David Louis Edelman David Louis Edelman

Mission Accomplished at the Oscars

It’s official: after Sunday’s Academy Awards ceremony, the film “Brokeback Mountain” is a loser, according to large swaths of the mainstream media.

Never mind that an intimate, low-budget, slow-moving film about homosexual cowboys directed by a Taiwanese immigrant has made $138 million worldwide off a $14 million budget. Never mind that the film garnered a slew of Oscar nominations and earned little gold statues for Best Adapted Screenplay, Best Director and Best Score. Never mind that the film has entered the public consciousness in a way that few cinematic works ever do. “Crash” beat “Brokeback Mountain” in the Best Picture category, and so “Brokeback Mountain” is a loser.

A sampling of headlines ripped from Google News: “Lovers Spurned by Oscar,” “Critics Attack Academy for Brokeback Snub,” “Gay Cowboys Shot Down at Oscars.” Reuters began their so-called analysis by stating that “The Oscars opened the closet door to gay-themed films but shut it almost as quickly.”

I’m less interested in discussing the merits of the two films and more interested in how everything the media covers has turned into a winner-take-all duel to the death. (For the record, I will say that I saw “Brokeback Mountain” the other day for the first time and enjoyed it quite a bit, even though for us Northeasterners the concept that there might be closeted gay people living stressful and unfulfilling lives in places like Wyoming is kinduva no-brainer. I haven’t seen “Crash.”)

It’s one thing when these mindless dichotomies are applied to something meaningless like Hollywood box office statistics. But these false dualities have become what passes for political discourse in this country. You’re either a winner or a loser. John Kerry? Lost the presidential race by a handful of percentage points, so he’s a loser. Ditto Al Gore. John McCain is a winner for getting the president to agree publicly with his no-torture-whatsoever stance. In a week or two, someone will be anointed the winner of the Dubai ports deal issue, and someone else the loser. If you’re ever confused about which is which, Newsweek even includes a handy scorecard of conventional wisdom with little up and down arrows every week.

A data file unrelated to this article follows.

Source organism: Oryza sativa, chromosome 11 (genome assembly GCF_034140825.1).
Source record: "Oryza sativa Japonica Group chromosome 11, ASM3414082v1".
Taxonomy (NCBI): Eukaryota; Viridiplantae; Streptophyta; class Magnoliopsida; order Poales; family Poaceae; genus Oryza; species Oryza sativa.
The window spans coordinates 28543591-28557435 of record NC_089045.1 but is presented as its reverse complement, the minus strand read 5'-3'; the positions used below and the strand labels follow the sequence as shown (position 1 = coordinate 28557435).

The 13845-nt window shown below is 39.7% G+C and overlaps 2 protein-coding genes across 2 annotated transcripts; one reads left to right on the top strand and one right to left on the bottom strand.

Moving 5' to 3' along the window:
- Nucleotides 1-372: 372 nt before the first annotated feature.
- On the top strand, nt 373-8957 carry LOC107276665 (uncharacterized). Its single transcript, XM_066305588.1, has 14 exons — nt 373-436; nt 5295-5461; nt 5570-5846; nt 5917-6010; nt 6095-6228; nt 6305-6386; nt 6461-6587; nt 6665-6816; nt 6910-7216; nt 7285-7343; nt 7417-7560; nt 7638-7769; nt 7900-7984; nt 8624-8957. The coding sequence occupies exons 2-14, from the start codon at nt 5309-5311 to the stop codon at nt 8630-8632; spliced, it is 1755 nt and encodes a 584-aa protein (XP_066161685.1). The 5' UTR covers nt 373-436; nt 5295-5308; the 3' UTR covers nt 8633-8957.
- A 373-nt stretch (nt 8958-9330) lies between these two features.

We seem to be involved in a war against gray areas here in America, a war which has only accelerated since 9/11 and the President’s Iraqi adventure. You’re either Republican or Democrat, liberal or conservative, for the war in Iraq or against it, pro-life or pro-choice, a Red Stater or a Blue Stater.

The Bush Administration giddily proclaimed “Mission Accomplished” in Iraq on an aircraft carrier a couple years back. As if a catastrophic war in which tens of thousands of people die could really just end with a nice little victory party. John Kerry tried to take a more nuanced approach. We can argue endlessly about whether Kerry’s ideas were right or wrong for the country, but they clearly required more explanation and were therefore panned by the Republicans as “waffling.”

But is this really a Republican thing or a Democratic thing? Neither… it’s a capitalist thing. The so-called “mainstream media” condenses its coverage of political issues into a single yea-or-nay issue, because that makes for more gripping television. Because black-and-white issues grab our attention and keep the advertising dollars from fleeing, whereas the moral grays simply sound wishy-washy.

And honestly, which article are you more likely to read — one titled “Brokeback Mountain Snubbed by Oscar” or one titled “Brokeback Mountain and Crash Both Honored at Oscars”?

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